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Combining different modelling approaches for a participative assessment of alternative agricultural systems at different scales. Sylvestre Delmotte
 

Combining different modelling approaches for a participative assessment of alternative agricultural systems at different scales. Sylvestre Delmotte

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Presentation from the WCCA 2011 conference in Brisbane, Australia.

Presentation from the WCCA 2011 conference in Brisbane, Australia.

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    Combining different modelling approaches for a participative assessment of alternative agricultural systems at different scales. Sylvestre Delmotte Combining different modelling approaches for a participative assessment of alternative agricultural systems at different scales. Sylvestre Delmotte Presentation Transcript

    • Combining different modelling approaches for a participative assessment of alternative agricultural systems at different scales .Delmotte S 1*, Lopez-Ridaura S1, Goulevant G1, Mouret JC1, Le Page C2, Chauvelon P3, Sandoz A3, Barbier JM1, Wery J4 1INRA, UMR Innovation, 2 place Pierre Viala 34070 Montpellier Cedex 2. Corresponding address :* delmotte@supagro.inra.fr 2CIRAD, UPR Green, Campus International de Baillarguet, 34398 Montpellier Cedex 5, France 3Fondation Sansouire, Station Biologique de la Tour du Valat, Le Sambuc, F-13200 Arles, France 4SupAgro, UMR System, 2 place Pierre Viala, 34060 Montpellier Cedex 2, France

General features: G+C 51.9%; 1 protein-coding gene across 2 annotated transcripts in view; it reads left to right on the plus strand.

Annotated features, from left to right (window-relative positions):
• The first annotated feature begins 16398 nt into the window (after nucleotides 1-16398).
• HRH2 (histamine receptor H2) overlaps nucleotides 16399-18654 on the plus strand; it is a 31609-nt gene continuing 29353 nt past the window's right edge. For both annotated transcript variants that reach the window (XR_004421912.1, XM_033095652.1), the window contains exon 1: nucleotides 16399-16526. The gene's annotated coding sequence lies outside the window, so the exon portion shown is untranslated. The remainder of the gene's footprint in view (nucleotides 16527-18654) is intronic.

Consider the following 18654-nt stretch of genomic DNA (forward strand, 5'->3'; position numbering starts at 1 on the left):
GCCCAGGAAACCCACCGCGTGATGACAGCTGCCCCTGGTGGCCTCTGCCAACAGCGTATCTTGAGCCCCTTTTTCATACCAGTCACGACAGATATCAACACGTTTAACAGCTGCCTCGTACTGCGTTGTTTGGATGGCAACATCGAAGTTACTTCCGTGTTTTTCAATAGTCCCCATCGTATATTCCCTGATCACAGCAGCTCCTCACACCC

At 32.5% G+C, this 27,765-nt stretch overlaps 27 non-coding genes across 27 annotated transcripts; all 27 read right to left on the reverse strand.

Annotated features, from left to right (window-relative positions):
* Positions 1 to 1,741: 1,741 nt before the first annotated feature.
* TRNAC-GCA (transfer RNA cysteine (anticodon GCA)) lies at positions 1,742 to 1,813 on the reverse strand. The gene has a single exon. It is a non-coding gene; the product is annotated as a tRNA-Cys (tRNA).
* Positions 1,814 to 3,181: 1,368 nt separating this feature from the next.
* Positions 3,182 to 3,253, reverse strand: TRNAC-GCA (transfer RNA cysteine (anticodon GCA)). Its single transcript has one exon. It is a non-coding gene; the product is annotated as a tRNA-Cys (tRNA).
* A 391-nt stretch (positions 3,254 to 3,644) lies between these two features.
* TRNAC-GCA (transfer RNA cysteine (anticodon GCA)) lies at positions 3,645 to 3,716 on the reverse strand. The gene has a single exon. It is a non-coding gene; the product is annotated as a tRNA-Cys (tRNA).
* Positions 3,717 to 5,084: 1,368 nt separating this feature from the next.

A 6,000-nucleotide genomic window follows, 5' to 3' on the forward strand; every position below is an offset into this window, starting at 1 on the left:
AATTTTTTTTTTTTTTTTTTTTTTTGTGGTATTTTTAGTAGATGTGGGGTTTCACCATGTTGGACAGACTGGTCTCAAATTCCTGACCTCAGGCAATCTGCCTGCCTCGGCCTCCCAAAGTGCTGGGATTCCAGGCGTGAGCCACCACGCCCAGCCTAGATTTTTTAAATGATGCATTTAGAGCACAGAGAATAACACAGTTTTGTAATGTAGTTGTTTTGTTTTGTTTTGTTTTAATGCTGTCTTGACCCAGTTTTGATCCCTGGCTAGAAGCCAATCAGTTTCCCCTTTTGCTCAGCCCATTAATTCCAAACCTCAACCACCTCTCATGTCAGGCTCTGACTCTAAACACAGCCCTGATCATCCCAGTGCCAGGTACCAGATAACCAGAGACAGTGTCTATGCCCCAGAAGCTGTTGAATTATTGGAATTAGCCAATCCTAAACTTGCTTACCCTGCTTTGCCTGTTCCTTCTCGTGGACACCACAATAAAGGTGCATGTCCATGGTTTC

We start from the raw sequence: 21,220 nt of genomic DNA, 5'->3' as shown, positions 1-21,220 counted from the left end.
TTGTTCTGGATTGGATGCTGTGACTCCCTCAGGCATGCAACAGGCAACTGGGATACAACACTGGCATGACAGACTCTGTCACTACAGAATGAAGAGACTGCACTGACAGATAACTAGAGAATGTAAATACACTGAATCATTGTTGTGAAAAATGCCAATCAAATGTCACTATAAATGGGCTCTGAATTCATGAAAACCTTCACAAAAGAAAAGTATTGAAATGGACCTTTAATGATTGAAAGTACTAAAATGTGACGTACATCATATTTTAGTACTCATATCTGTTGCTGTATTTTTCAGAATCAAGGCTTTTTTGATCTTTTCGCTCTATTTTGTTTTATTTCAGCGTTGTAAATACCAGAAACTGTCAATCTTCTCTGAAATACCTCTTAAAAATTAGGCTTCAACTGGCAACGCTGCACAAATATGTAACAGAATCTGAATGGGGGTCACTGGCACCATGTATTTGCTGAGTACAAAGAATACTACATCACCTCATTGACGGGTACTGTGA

• Introduction Participative Integrated Assessment of Agricultural Systems Multifunctionality of agriculture, importance of social, economic and environmental aspects. Evaluate alternatives systems and trade-offs Need for tools that allow PIMPAAS: Prospective (alternative systems and changing environment) Multiscale (different processes at different levels)  Farm-regional (territory) scale Multicriteria assesment (different objectives) Participative (local knowledge, support for individual and collective decisions, negotiations)
    • Introduction La Camargue  Small and well delimited region (160 000 ha)  Several well identified actors (farmers, syndicate, cooperatives, natural parcs)  Several constrasting objectives (agricultural production, wildlife conservation…)  Concrete options for agricultural production (e.g. organic)  Participative Integrated Assessment (PIA) of scenarios of future farming systems
    • 1. Engagement of the local stakeholders (1/2)  More than 20 individual meetings at the begining of the project  Identification of actors, scales of analysis and objectivesApplication Scenarios:  CAP reform: i.e. suppression of a rice coupled subsidy (2012) and decrease of direct payment.  Pesticides reduction and OF development (national plan).
    • 1. Engagement of the local stakeholders (2/2) Scales Indicators Farm Costs of production (€) Gross margin (€) Gross margin including subsidies (€)Application Total working time per year (h) Area organically managed (ha) Farm, sub region, region Amount of subsidies (€) Treatment Frequency Index (TFI) Area of each crop on organic and conventional (ha) Production of each crop on organic and conventional (t) Proportion of area organically managed Sub region, region Area of each crop Total value of agricultural productions (€) Proportion of irrigated area 3 Water used for irrigation (m ) Employment generating by agricultural activities (man year)
    • 2. Data acquisition Definition of activities (1600) Quantification of activities